‘s plan to survive an expected drop-off in post-election traffic was to distribute (and sell ads against) it news on other websites, effectively becoming the “DC bureau” for small newspapers.
Today the content on the “Politico Network” service became a lot more valuable — the upstart news service announced a content-sharing deal with Reuters.
NYT: Politico recently began offering papers a limited number of free articles, and beginning this week the papers that sign onto that service, the Politico Network, will also see the stream of daily output from Reuters, and choose up to 10 articles and 10 photographs each day to use in print or on the Web.
Politico would gain the right to sell ads on the newspapers’ Web pages containing the Politico and Reuters articles — though not the printed pages — and would share the revenue with the papers.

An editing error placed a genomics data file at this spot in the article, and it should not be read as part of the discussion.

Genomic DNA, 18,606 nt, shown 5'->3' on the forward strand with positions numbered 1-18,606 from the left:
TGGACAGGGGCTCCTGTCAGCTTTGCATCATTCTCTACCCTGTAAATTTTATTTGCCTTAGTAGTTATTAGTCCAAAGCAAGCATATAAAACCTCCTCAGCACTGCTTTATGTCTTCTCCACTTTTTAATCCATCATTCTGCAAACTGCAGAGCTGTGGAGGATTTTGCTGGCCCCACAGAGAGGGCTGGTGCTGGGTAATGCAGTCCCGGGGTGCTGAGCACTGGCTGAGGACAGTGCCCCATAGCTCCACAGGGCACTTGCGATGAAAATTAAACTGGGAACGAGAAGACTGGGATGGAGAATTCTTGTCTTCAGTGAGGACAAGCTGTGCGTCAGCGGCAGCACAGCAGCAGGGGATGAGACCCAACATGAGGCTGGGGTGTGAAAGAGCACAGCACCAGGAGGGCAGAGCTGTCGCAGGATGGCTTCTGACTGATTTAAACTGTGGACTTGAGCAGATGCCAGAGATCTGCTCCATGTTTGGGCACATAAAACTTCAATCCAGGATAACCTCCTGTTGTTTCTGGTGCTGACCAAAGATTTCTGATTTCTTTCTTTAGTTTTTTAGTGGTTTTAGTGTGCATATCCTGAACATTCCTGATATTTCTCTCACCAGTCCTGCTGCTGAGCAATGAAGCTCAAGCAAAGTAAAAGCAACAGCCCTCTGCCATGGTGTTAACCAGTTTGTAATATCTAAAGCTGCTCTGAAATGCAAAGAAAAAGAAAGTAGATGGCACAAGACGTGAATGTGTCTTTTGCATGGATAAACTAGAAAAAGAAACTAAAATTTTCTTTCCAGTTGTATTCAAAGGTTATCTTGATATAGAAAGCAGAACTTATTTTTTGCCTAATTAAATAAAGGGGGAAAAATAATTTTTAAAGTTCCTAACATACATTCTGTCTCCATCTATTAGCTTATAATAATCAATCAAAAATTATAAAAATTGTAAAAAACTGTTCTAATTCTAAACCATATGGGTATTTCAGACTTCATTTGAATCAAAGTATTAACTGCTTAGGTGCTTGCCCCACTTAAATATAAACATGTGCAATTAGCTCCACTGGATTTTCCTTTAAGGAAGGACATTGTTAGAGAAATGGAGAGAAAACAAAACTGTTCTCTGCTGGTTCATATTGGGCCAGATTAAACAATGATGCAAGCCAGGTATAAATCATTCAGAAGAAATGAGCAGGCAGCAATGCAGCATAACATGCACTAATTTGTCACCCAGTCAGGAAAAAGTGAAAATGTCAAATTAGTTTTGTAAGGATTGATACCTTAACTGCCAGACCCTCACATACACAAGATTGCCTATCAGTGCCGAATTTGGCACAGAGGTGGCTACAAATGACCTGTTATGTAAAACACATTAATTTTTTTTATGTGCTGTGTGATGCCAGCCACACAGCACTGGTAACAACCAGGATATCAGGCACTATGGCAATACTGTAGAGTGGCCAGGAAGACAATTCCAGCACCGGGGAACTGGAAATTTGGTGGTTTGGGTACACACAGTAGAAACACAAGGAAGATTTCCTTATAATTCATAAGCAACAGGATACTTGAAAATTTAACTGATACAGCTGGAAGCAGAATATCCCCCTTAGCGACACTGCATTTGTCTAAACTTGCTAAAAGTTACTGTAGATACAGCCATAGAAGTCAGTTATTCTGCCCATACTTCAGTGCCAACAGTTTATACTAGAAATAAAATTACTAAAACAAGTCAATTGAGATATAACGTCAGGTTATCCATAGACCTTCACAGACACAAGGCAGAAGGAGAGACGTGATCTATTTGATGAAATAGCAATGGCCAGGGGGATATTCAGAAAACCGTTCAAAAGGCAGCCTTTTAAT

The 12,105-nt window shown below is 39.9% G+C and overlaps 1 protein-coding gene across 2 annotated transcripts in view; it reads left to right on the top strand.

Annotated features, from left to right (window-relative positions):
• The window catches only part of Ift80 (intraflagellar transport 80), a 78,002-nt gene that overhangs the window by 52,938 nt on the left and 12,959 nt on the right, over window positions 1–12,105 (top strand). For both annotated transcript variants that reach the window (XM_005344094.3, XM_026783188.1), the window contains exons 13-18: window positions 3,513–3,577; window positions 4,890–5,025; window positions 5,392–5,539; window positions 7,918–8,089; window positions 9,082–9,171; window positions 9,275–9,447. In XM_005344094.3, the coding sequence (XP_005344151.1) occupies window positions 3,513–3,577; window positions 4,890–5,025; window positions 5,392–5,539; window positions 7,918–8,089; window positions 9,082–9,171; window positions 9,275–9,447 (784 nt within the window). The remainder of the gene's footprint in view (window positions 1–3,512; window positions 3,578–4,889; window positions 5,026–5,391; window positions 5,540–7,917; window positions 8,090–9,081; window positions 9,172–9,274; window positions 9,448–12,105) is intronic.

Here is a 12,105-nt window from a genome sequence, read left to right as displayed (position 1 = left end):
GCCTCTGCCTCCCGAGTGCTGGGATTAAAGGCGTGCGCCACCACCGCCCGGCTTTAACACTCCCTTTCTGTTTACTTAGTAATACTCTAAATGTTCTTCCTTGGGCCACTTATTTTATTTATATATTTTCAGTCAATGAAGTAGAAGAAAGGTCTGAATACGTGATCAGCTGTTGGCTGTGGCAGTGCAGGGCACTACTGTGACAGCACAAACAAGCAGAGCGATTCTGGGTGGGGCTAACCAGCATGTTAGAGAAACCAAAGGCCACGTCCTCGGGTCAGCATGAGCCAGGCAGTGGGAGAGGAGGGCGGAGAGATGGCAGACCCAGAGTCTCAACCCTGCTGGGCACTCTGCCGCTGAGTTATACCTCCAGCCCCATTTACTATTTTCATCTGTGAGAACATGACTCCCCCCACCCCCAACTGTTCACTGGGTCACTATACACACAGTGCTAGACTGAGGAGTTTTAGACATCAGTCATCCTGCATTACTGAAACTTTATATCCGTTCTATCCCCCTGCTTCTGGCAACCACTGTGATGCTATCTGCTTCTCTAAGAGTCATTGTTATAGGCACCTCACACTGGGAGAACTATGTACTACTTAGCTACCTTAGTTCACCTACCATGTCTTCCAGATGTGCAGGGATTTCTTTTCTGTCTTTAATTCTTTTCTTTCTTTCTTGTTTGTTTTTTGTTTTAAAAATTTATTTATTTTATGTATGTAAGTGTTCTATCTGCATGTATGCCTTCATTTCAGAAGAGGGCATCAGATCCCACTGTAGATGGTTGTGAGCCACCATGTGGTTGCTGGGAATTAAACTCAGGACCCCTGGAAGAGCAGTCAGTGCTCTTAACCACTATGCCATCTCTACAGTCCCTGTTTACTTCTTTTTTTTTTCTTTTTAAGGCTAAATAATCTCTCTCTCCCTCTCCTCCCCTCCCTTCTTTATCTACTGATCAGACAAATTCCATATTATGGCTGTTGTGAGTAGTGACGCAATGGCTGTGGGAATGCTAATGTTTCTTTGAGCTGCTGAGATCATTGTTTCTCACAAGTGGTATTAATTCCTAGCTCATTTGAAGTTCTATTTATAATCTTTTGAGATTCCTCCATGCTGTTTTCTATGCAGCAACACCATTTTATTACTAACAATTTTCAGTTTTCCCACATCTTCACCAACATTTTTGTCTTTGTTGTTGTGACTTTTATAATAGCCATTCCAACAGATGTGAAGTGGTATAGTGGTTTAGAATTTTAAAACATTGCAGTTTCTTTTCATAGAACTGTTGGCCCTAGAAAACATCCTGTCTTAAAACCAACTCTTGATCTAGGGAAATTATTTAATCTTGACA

At the same time, Reuters will begin carrying most of Politico’s work on its news wires.
A win for both parties. Politico can offer current clients like the Atlanta Journal-Constitution much deeper content on its network. And Reuters, which traditionally had a business focus, adds substantially to the politics coverage on its own wire.
Who’s the deal bad for? The Associated Press, whose subscribers have increasingly better options.
Disclosure: I used to write for Reuters.
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